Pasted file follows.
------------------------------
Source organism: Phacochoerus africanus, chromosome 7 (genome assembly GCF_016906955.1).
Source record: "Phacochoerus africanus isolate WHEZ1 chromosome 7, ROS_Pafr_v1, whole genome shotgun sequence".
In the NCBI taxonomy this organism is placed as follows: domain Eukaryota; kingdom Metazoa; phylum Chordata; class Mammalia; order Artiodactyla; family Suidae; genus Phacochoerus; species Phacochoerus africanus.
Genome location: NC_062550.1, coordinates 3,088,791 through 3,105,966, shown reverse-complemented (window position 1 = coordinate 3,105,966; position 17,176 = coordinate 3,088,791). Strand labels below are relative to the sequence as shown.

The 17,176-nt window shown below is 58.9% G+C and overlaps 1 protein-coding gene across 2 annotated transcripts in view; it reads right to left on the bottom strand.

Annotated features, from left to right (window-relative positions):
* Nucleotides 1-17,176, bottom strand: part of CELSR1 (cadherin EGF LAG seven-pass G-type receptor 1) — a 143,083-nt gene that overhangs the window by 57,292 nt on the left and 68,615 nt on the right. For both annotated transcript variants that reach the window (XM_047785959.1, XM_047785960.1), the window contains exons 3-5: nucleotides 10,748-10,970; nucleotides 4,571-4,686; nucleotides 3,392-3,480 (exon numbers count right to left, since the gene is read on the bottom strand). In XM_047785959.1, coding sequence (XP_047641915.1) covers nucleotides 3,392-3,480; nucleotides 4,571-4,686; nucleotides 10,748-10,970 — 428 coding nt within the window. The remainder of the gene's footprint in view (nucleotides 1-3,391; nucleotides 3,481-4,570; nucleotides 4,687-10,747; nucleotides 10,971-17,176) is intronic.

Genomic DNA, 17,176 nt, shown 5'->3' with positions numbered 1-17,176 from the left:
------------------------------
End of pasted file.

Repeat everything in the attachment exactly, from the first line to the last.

Source organism: Phacochoerus africanus, chromosome 7 (genome assembly GCF_016906955.1).
Source record: "Phacochoerus africanus isolate WHEZ1 chromosome 7, ROS_Pafr_v1, whole genome shotgun sequence".
In the NCBI taxonomy this organism is placed as follows: domain Eukaryota; kingdom Metazoa; phylum Chordata; class Mammalia; order Artiodactyla; family Suidae; genus Phacochoerus; species Phacochoerus africanus.
Genome location: NC_062550.1, coordinates 3,088,791 through 3,105,966, shown reverse-complemented (window position 1 = coordinate 3,105,966; position 17,176 = coordinate 3,088,791). Strand labels below are relative to the sequence as shown.

The 17,176-nt window shown below is 58.9% G+C and overlaps 1 protein-coding gene across 2 annotated transcripts in view; it reads right to left on the bottom strand.

Annotated features, from left to right (window-relative positions):
* Nucleotides 1-17,176, bottom strand: part of CELSR1 (cadherin EGF LAG seven-pass G-type receptor 1) — a 143,083-nt gene that overhangs the window by 57,292 nt on the left and 68,615 nt on the right. For both annotated transcript variants that reach the window (XM_047785959.1, XM_047785960.1), the window contains exons 3-5: nucleotides 10,748-10,970; nucleotides 4,571-4,686; nucleotides 3,392-3,480 (exon numbers count right to left, since the gene is read on the bottom strand). In XM_047785959.1, coding sequence (XP_047641915.1) covers nucleotides 3,392-3,480; nucleotides 4,571-4,686; nucleotides 10,748-10,970 — 428 coding nt within the window. The remainder of the gene's footprint in view (nucleotides 1-3,391; nucleotides 3,481-4,570; nucleotides 4,687-10,747; nucleotides 10,971-17,176) is intronic.

Genomic DNA, 17,176 nt, shown 5'->3' with positions numbered 1-17,176 from the left: